She said she’s subsequently opposed legislation intended to take away a woman’s right to choose an abortion, which is why she’s been endorsed by a trio of abortion rights groups.

“I’ve had my learning curve,” she said. “I understand.”

Tarina Keene, executive director of NARAL Pro-Choice Virginia, one of the groups that endorsed her last week, said Dance has been a reliable ally of abortion rights groups, voting 100 percent with them since joining the Senate.

“We trust her,” Keene said.

In contrast, she said Morrissey was “pretty much a guaranteed anti-abortion vote” in the House, and Dance’s campaign cites more than a half-dozen bills and budget amendments that he supported that it said would restrict abortion rights.

Morrissey, raised a Catholic, has described himself publicly as “a pro-life Democrat” who opposes both abortion and the death penalty. He said he also supports “a woman’s right to choose,” but draws the line at a failed bill this year that would have eased restrictions on late third-trimester abortions.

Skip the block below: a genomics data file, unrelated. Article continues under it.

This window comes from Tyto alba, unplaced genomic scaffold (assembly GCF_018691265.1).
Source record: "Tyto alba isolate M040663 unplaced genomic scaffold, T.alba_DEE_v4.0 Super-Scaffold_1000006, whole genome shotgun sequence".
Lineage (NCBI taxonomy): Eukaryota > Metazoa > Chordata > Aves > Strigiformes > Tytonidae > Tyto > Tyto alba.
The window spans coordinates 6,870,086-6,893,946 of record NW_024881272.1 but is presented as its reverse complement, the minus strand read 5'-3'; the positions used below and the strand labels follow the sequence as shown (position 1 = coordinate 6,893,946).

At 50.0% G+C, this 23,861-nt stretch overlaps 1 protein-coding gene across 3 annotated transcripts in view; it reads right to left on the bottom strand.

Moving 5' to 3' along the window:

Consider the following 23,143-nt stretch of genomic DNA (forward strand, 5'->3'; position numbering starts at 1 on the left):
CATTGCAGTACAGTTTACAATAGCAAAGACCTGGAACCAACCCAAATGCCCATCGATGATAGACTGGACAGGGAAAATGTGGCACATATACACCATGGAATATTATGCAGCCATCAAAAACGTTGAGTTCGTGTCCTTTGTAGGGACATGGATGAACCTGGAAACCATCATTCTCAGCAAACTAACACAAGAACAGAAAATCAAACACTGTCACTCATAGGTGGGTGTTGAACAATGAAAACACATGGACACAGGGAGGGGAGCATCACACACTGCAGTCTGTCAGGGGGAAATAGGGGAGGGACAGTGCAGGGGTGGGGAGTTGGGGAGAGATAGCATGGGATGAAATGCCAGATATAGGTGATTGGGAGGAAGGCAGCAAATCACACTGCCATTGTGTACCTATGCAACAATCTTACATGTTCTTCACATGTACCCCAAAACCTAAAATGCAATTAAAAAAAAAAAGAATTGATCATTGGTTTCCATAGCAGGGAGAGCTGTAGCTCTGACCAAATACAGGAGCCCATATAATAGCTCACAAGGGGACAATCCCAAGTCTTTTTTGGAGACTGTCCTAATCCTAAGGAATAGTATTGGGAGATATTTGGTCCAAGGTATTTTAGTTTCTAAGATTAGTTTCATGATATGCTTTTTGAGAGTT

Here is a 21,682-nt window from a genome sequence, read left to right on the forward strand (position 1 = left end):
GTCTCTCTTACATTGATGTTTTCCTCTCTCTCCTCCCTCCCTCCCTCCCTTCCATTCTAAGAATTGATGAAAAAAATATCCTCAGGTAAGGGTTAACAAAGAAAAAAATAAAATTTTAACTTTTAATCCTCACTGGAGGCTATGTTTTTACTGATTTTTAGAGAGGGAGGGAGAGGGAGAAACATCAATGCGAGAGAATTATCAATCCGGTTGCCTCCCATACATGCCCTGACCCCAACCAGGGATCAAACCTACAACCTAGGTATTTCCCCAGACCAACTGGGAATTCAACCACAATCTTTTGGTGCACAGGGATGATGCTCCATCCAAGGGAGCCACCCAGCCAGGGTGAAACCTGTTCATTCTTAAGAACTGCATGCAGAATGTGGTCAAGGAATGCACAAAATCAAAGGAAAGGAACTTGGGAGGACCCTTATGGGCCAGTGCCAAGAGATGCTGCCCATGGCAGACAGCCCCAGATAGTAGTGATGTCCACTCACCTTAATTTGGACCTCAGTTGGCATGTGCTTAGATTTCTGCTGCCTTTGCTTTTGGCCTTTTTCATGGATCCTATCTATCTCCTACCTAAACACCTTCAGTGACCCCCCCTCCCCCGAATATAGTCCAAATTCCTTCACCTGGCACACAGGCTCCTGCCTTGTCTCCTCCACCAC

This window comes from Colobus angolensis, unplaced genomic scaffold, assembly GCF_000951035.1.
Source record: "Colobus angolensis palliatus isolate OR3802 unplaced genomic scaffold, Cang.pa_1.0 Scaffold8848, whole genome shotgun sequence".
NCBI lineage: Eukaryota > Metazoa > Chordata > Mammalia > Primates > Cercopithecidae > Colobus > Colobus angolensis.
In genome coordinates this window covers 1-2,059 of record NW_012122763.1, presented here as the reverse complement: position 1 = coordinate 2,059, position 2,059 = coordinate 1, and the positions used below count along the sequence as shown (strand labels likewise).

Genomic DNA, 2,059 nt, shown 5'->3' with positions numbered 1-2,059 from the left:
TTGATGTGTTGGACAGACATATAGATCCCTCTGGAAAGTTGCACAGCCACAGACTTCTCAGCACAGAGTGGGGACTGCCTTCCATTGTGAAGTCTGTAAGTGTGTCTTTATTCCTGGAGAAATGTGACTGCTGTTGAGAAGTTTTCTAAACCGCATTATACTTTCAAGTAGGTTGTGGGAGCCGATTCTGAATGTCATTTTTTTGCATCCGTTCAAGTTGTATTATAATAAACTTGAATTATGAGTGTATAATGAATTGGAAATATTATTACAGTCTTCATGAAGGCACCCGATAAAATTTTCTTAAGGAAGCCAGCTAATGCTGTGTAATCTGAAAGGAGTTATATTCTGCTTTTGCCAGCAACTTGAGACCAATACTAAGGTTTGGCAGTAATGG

“That is crazy,” he said.

He compares his faith-based position on abortion to that of U.S. Sen. Tim Kaine, D-Va., a former Richmond mayor who has endorsed Dance.

Morrissey counters Dance’s endorsements by abortion-rights groups and Democratic leaders with public backing by four former mayors in Petersburg and Hopewell who denounced her accusations against him. “He’s certainly got the support of some of her old rivals,” Holsworth said.

Campaign finance report

Dance has challenged the completeness of Morrissey’s campaign finance report filed this week that showed just two $10,000 expenditures and $1,600 in in-kind contributions, without any mention of payments for billboard advertisements or the event at the Satellite that featured free hot dogs and sodas, and a DJ.